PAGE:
This Florida Backyard Dining Experience Has a 2-year Waitlist — Here's How to Score a Reservation

The under-the-radar dining experience at Regina's Farm has become one of the hardest-to-snag reservations in South Florida.

Tucked in a quiet neighborhood far from Fort Lauderdale's glitzy artery (Las Olas Boulevard) and white-sand beaches, you'll find the unassuming, Brazilian-infused utopia that is Regina's Farm.

The urban plot — there's a small market down the road and a hodgepodge of residences and housing complexes — is owned in part by its namesake, Regina Rodrigues. Surrounded by towering palms and tall, wooden fencing, you could overlook it. But this cultural hot spot should not be missed.

It has become so buzzworthy, in fact, that it's already booked through July 2024, making it one of the hottest reservations in South Florida, if not the entire state.

A large pot of corn boiling at Regina's Farm
Courtesy of Regina's Farm

So, what makes Regina's Farm so special? It all begins with Rodrigues, her spirit, and her food.

In 1994, she and her husband moved into the residence at 1101 Middle Street, ultimately buying the quaint home with an expansive backyard 10 years later. Each week after church across the street, she'd bring neighbors and friends over for a meal that included gluten-free soups, pão de queijo (tiny cheese bread balls), and other made-from-scratch staples stemming from her Brazilian home state, Minas Gerais.

Large amounts of food being made at Regina's Farm
Courtesy of Regina's Farm

Eventually, she had a wood stove built in her backyard to make soups. The space blossomed from there, with rows of picnic tables, roaming chickens, and an outdoor kitchen anchoring the urban farm ambience. In 2006, she began hosting informal dinners as church fundraisers, and with local and Brazilian media catching on, momentum quickly built. In 2013, Regina's Farm achieved nonprofit status, further emphasizing that it's less of a restaurant and more of a nonprofit experience.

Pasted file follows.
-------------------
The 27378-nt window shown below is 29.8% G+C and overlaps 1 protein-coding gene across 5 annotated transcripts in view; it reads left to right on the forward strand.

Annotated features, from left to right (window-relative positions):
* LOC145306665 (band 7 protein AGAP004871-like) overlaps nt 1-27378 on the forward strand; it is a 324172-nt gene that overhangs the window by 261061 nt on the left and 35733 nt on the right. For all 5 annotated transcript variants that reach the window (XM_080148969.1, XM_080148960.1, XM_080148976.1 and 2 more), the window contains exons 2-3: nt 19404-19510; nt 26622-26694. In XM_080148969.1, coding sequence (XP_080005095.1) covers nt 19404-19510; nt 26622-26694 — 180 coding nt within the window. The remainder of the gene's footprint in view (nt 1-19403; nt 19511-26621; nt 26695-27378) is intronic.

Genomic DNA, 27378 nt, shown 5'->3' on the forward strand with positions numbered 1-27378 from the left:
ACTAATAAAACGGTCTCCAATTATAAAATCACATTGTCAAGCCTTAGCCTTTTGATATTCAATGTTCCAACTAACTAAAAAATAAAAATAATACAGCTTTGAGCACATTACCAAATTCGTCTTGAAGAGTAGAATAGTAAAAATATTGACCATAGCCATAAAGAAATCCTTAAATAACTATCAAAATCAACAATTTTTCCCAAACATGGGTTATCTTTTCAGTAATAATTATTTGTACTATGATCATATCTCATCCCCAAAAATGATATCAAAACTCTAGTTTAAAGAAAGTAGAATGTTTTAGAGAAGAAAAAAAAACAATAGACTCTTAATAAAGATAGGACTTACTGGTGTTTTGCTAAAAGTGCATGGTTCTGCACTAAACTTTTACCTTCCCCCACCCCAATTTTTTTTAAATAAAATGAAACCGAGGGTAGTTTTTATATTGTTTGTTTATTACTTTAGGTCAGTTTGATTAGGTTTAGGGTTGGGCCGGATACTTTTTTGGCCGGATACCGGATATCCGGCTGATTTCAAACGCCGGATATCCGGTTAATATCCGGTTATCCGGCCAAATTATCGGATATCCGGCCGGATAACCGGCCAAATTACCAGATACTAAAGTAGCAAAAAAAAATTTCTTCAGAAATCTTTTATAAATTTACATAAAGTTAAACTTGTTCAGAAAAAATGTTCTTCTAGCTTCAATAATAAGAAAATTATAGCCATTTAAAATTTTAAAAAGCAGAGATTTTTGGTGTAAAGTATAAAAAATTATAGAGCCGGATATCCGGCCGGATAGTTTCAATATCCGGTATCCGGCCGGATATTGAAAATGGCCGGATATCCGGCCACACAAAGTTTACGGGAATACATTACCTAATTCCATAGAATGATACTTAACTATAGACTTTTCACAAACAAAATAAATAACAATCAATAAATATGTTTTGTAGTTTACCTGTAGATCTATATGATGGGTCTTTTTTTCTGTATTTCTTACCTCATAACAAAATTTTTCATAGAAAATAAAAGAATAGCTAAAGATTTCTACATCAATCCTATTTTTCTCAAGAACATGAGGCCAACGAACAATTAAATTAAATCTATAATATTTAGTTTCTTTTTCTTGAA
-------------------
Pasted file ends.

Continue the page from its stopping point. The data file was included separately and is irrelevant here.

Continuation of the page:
The familial vibe today is as equally intriguing as the homecooked fare.

Large crowds of people dining at Regina's Farm
Courtesy of Regina's Farm

There are bubble machines for kids, colorful banners and bistro lights draped above, a fire pit for roasting marshmallows, and picnic tables for lounging. Regina's Farm, which can host up to 140 guests, is open for dinner "some Saturdays and some Sundays" by reservation only. Today, Rodrigues has a team of 11 helping her prepare the feasts.

Regina's on a hammock at Regina's Farm
Courtesy of Regina's Farm

For $55, it's an all-you-can-eat affair, with seven types of Brazilian soups, oxtail, yucca, chicken wings, and 15 kinds of desserts, among several other baked dishes. Reservations can be made by sending Rodrigues' son, Matthew, a text message or via the Regina's Farm Facebook page. (The cost is $25 for children.)

To date, Rodrigues estimates they've raised more than $60,000 for her church. Regina's Farm is also the site of private fundraisers, recently supporting Broward College scholarships and, in 2019, benefitting the victims of the Parkland school shooting.

As for pro tips on how to snag a reservation in a pinch or before the two-plus-year mark? Rodrigues tells Travel + Leisure, "Ask Matthew to put you on our waiting list. Sometimes, groups cancel and things happen. He will call you if there's an opening." She added with a sincere and motherly laugh, "Otherwise, be nice to and a friend of Matthew."

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